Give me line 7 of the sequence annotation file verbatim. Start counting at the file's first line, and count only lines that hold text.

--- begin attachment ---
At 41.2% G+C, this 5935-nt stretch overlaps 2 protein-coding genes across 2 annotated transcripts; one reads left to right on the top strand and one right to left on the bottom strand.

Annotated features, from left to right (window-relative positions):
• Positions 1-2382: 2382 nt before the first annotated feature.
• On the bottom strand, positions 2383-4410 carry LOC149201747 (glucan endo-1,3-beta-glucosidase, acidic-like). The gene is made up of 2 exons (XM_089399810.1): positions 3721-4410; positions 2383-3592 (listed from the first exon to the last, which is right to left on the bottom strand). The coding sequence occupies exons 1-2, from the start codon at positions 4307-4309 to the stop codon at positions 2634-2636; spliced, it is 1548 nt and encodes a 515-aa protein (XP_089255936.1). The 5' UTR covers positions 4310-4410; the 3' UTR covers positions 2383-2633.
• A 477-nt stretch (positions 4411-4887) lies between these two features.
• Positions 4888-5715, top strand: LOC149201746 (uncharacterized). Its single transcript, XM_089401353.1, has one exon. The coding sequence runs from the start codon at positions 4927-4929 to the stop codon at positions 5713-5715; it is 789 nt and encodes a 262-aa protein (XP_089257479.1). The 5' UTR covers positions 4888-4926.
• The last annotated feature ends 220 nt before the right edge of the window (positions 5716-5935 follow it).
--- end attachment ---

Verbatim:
• The last annotated feature ends 220 nt before the right edge of the window (positions 5716-5935 follow it).